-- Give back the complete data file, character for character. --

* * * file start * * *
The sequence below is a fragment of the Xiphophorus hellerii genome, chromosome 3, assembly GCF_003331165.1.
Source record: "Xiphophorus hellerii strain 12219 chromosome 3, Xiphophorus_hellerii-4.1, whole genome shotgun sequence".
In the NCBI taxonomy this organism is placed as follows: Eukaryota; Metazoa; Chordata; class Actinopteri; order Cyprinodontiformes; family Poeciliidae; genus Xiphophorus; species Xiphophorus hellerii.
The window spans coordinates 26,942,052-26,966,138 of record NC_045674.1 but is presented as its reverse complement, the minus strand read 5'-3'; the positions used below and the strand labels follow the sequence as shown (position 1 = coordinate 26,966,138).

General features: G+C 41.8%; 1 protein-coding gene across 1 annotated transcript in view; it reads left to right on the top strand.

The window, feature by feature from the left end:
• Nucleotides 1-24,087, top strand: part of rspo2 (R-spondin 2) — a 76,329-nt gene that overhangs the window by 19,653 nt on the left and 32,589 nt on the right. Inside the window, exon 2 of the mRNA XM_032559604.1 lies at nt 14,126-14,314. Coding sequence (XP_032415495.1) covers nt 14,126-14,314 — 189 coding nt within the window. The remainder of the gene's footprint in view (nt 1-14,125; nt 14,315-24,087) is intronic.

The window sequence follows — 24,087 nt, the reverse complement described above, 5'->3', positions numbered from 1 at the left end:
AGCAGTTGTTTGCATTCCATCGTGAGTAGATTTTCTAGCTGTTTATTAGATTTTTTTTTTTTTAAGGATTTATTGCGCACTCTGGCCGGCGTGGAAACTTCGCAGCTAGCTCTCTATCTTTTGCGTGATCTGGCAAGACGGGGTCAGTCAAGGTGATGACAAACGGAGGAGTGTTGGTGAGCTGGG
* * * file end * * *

The sequence below is a fragment of the Xiphophorus hellerii genome, chromosome 3, assembly GCF_003331165.1.
Source record: "Xiphophorus hellerii strain 12219 chromosome 3, Xiphophorus_hellerii-4.1, whole genome shotgun sequence".
In the NCBI taxonomy this organism is placed as follows: Eukaryota; Metazoa; Chordata; class Actinopteri; order Cyprinodontiformes; family Poeciliidae; genus Xiphophorus; species Xiphophorus hellerii.
The window spans coordinates 26,942,052-26,966,138 of record NC_045674.1 but is presented as its reverse complement, the minus strand read 5'-3'; the positions used below and the strand labels follow the sequence as shown (position 1 = coordinate 26,966,138).

General features: G+C 41.8%; 1 protein-coding gene across 1 annotated transcript in view; it reads left to right on the top strand.

The window, feature by feature from the left end:
• Nucleotides 1-24,087, top strand: part of rspo2 (R-spondin 2) — a 76,329-nt gene that overhangs the window by 19,653 nt on the left and 32,589 nt on the right. Inside the window, exon 2 of the mRNA XM_032559604.1 lies at nt 14,126-14,314. Coding sequence (XP_032415495.1) covers nt 14,126-14,314 — 189 coding nt within the window. The remainder of the gene's footprint in view (nt 1-14,125; nt 14,315-24,087) is intronic.

The window sequence follows — 24,087 nt, the reverse complement described above, 5'->3', positions numbered from 1 at the left end:
AGCAGTTGTTTGCATTCCATCGTGAGTAGATTTTCTAGCTGTTTATTAGATTTTTTTTTTTTTAAGGATTTATTGCGCACTCTGGCCGGCGTGGAAACTTCGCAGCTAGCTCTCTATCTTTTGCGTGATCTGGCAAGACGGGGTCAGTCAAGGTGATGACAAACGGAGGAGTGTTGGTGAGCTGGG